Substantiation for Heart Health Claims

The success of the heart health sector seems to be continuously challenged by the quality of the science behind the claims leading to regulatory discontent.

Matthew Roberts, Ph.D., Executive

May 31, 2017

2 Min Read
Substantiation for Heart Health Claims

Companies marketing heart healthy products have been targeted by FTC over claims made in advertisements. Due to a lack of “reliable and competent" evidence in support, FTC charged Tropicana with false advertising over claims that orange juice could lower blood pressure, low-density lipoprotein (LDL) cholesterol, and homocysteine levels while increasing high-density lipoprotein (HDL) cholesterol and folate concentrations in the blood.1,2,3,4 FTC has also fined POM Wonderful for making claims its products could reduce risk of heart disease in the absence of reliable, competent scientific evidence. While regular intake of orange or pomegranate juice can provide nutrients related to heart health, FTC reasoned Tropicana and POM overstated this fact and did not provide the scientific evidence required for claim substantiation.5,6,7,8

Obtaining evidence for claim substantiation is an important avenue to expand product demand.  Regulators assess the totality of evidence regarding a claim, but hold the randomized, controlled trial (RCT) as the highest level of evidence, making it a necessity for substantiating claims. A well designed RCT helps to control for confounding variables and minimize bias to provide evidence of a causal relationship between an intervention and outcome.

In order to run a successful study to substantiate a claim, a suitable population must be chosen that limits confounding factors. Importantly, regulations require only healthy populations be studied for structure/function claims. Yet, as healthy people do not always present consistently with the indication of interest, the resulting fluctuations contribute to inconclusive results.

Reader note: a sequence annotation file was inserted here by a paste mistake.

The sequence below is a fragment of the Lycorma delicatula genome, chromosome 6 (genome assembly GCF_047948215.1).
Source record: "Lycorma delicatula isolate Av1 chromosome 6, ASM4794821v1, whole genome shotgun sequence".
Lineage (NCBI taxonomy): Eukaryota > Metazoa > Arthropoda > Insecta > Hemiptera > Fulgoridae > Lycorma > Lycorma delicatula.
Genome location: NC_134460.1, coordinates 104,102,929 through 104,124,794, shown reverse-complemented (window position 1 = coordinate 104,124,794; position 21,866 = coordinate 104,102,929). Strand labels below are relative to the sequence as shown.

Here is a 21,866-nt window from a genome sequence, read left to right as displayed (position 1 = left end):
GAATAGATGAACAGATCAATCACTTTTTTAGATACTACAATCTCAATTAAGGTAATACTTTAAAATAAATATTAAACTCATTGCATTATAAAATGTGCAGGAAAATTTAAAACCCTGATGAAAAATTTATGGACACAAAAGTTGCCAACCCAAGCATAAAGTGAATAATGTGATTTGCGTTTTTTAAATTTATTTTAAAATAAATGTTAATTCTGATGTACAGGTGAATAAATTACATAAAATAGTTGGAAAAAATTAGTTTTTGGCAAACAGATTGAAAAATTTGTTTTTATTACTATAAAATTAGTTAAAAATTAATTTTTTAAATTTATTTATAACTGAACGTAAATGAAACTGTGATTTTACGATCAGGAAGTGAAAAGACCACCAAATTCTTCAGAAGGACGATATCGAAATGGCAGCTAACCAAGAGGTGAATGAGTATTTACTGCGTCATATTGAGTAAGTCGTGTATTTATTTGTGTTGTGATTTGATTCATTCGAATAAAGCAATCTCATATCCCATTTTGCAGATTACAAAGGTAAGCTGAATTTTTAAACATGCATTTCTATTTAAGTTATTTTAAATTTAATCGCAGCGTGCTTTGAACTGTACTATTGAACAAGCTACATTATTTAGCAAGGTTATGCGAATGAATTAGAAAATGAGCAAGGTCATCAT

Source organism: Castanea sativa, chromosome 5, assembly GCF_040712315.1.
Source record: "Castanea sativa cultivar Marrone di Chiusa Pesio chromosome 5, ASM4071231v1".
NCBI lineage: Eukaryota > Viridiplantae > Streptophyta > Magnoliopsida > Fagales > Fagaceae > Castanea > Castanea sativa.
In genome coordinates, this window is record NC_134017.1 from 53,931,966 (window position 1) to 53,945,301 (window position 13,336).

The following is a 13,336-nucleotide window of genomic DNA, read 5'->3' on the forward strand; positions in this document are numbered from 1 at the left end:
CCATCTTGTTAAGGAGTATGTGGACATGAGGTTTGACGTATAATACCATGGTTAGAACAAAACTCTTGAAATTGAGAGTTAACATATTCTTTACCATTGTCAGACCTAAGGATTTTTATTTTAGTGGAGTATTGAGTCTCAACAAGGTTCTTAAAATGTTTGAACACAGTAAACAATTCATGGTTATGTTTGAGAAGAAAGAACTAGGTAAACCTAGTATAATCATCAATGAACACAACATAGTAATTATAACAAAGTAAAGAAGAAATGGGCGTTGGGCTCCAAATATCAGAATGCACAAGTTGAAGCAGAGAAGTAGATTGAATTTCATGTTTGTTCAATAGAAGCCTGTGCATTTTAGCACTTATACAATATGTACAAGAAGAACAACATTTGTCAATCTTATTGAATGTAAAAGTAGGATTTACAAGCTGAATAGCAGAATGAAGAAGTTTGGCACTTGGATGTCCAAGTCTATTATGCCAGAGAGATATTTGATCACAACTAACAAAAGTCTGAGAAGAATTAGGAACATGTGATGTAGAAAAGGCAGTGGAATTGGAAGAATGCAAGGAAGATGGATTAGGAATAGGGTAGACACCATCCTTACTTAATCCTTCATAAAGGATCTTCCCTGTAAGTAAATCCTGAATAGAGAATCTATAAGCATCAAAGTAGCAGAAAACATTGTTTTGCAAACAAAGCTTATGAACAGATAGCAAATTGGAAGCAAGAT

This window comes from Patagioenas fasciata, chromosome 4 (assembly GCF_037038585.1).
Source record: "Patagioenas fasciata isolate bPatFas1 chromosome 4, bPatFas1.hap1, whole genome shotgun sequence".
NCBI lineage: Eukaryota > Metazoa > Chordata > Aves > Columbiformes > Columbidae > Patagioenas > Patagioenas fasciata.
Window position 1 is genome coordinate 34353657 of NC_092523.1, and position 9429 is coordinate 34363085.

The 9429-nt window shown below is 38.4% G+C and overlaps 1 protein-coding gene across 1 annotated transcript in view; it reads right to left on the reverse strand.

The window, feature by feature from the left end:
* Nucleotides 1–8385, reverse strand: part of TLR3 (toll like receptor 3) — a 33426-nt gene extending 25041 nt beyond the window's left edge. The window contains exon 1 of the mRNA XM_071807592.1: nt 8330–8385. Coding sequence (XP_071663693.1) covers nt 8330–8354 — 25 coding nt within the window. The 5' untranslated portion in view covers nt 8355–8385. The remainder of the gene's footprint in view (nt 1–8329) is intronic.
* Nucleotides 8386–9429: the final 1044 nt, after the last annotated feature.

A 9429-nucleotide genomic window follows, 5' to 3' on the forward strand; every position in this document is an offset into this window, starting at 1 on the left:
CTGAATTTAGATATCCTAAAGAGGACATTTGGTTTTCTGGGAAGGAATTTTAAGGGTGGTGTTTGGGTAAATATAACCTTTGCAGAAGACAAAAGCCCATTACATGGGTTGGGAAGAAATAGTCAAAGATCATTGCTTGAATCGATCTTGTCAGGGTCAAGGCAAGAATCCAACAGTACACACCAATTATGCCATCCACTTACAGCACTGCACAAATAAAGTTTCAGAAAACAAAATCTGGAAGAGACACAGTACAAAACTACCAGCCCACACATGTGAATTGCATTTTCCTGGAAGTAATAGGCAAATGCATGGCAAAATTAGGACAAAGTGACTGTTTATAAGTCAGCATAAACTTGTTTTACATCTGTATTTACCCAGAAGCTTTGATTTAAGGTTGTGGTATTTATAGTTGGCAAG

When choosing endpoints, it is important to consider the specific wording and requirements of the claim and select endpoints that pertain to this, which may not always be clear in nutrition studies.

Read more about the challenges associated with substantiation for hearth health claims, along with advice on how to design effective clinical trials, by downloading INSIDER’s Heart Health Digital Magazine.

Matthew Roberts is an accomplished innovation executive with more than 25 years of success at Abbott, Nestle and NBTY. He is focused on driving growth-phase market opportunities across the food, nutrition and agricultural sectors. He learns by doing, which means that, in addition to managing, he enjoys riding with the sales force, working a shift in the factory or field, and participating in the laboratory whenever possible. He is a principal at GSM Advisors, which works with nutrition businesses to access capital and empower growth in the market, as well as a member of the Cold Spring Harbor Laboratory Corporate Advisory Board, and a member of the Scientific Advisory Board at KGK Synergize.

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